[In the summer of 1976, having finally landed his ABA New York Nets in the NBA, owner Roy Boe once more examined his bank statement—and panicked. Fearing bankruptcy, Boe shipped his beloved, but expensive, star Julius Erving to the Philadelphia 76ers for cash. Pat Williams, then the 76ers’ GM, said he actually had to talk the team’s reluctant new owner, Fitz Dixon, into this landmark acquisition by referring to Erving as “the Babe Ruth of basketball.” Dixon didn’t know much about his latest investment.
With Babe Ruth now wowing Broad Street, the 76ers finished the 1976-77 season with a 50-32 record, best in the Atlantic Division. “The 76ers may be traveling the yellow brick road this season,” Dick Weiss of the Philadelphia Daily News wrote in April 1977, “but they have yet to discover the pot of gold at the end of the rainbow.” That pot of gold was the shiny NBA championship trophy that waited at the end of the 1976 playoffs.
With Erving teaming with George McGinnis, Doug Collins and a mostly solid roster, the Sixers were even money to hoist that NBA championship trophy come June. But Philadelphia lost in the finals to the Portland Trail Blazers, ironically headed by former Sixers coach and GM Jack Ramsay.
But Phil Jasner, a Daily News sportswriter, remained optimistic about the future of the new 76ers. He also started comparing the new Sixers to the franchise’s most-celebrated older version: the 1966-67 Sixers. Unlike Erving and the new guys, the old guys rolled through the league to hoist the 1967 NBA championship trophy. Hoisting the trophy that year were the amazing Wilt Chamberlain, Chet Walker, Billy Cunningham, Luke Jackson, Hal Greer, and Wally Jones. Many old timers still viewed this team built for power as greatest in NBA history.
Jasner now wondered which team was better: the powerful ’67 version or the jazzier ’77 model? In his article, published in the December 1977 issue of Basketball Digest, Jasner offers a hypothetical answer, drawing on the members of the ’67 team. Interesting reading.]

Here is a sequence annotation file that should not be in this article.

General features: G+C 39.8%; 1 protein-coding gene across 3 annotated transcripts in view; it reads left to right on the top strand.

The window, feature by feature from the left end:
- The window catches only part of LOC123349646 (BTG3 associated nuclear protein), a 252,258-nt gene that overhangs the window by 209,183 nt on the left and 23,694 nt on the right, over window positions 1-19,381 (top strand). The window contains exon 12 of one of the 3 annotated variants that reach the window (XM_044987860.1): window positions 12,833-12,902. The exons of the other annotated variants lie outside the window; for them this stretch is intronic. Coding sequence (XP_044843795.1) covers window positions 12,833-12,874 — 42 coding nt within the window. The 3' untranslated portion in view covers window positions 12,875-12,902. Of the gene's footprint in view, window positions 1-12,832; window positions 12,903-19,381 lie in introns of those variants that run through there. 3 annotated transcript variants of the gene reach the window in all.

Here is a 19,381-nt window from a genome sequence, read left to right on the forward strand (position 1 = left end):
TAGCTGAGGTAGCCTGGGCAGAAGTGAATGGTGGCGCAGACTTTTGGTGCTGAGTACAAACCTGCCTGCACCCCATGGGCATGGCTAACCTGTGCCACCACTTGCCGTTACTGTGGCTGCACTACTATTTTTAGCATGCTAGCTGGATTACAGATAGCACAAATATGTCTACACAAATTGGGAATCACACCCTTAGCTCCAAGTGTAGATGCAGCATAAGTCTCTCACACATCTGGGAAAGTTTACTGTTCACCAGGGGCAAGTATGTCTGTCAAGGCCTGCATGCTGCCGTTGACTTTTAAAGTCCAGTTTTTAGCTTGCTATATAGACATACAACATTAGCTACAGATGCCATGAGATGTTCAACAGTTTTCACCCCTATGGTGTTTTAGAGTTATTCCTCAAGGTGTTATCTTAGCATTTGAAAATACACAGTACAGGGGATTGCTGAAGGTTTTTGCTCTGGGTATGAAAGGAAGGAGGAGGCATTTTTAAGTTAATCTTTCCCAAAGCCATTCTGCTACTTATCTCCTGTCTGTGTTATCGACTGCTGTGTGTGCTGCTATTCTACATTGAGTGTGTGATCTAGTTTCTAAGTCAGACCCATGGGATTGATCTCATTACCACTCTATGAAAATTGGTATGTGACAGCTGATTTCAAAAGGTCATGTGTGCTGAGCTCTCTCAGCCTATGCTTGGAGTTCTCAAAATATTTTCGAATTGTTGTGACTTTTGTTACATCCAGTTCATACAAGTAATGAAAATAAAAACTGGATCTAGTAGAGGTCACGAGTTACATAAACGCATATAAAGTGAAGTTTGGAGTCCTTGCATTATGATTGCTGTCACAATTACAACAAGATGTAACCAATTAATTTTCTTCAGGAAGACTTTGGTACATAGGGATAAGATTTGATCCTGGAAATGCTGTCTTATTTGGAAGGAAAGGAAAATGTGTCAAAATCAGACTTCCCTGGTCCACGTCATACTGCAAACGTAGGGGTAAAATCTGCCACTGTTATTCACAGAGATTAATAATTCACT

It was the season Wilt Chamberlain averaged 24.1 points, 24.2 rebounds, 7.9 assists, and shot 68.3 percent from the floor.
It was the season the Philadelphia 76ers played 30 games at home and won 28.
It was the season they finished 27-9 on the road, 13-2 on neutral courts.
In the two previous seasons, they had drafted hulking Luke Jackson from Pan American and precocious Billy Cunningham from North Carolina. Now they added Matty Goukas from St. Joseph’s, Billy Melchionni from Villanova.
It was 1966-67, the last time the 76ers won the NBA championship.
“I remember it was an awfully powerful team,” Dave Gambee recalled for Oregon, where he is a lumber broker. Gambee played 63 games that championship season, a veteran fourth forward, adding stability and experience.
“It was a team that could play poorly and, as often as not, still win. By a lot. Win on strength and quickness, attributes that remind me of the Portland team last season. Strong up front, speed in the backcourt, it’s why the Trail Blazers have done as well as they have. They don’t have the firepower we had in the backcourt, with Hal Greer, Wally Jones, Larry Costello, Melchionni, and Goukas, but they have the swiftness, and they have the big guy. We had Wilt; they have Bill Walton.
Gambee has season tickets to the Trail Blazers’ games, and he sees some things that bridge the years. “For one year, we were the best team I ever saw,” he said. “But we used to go up to Boston . . . you’d play teams more often in those days . . . and the Celtics would be peaking, year after year. He got sick and tired of losing to them.
“Winning the title gave us a lot of satisfaction. Lord, you could get tired of seeing the Celtics, seeing the fans throwing eggs out of the bleachers. It’s like what’s going on now in Portland. The Blazers lose a game, I worry about the referees, their safety. The fever pitch runs so high, it’s like a mania. The whole town talks about this team.
“I saw the first game of the finals last year on TV . . . Doctor J, he’s Elgin Baylor all over again. Each time he got the ball, he impressed me that much more. He can score with such apparent ease. But a guy gets open, he gets him the ball instead. He breaks the team’s back that way, changes his concentrations, something you usually see in guards, not forwards. The Doc, he’s a machine.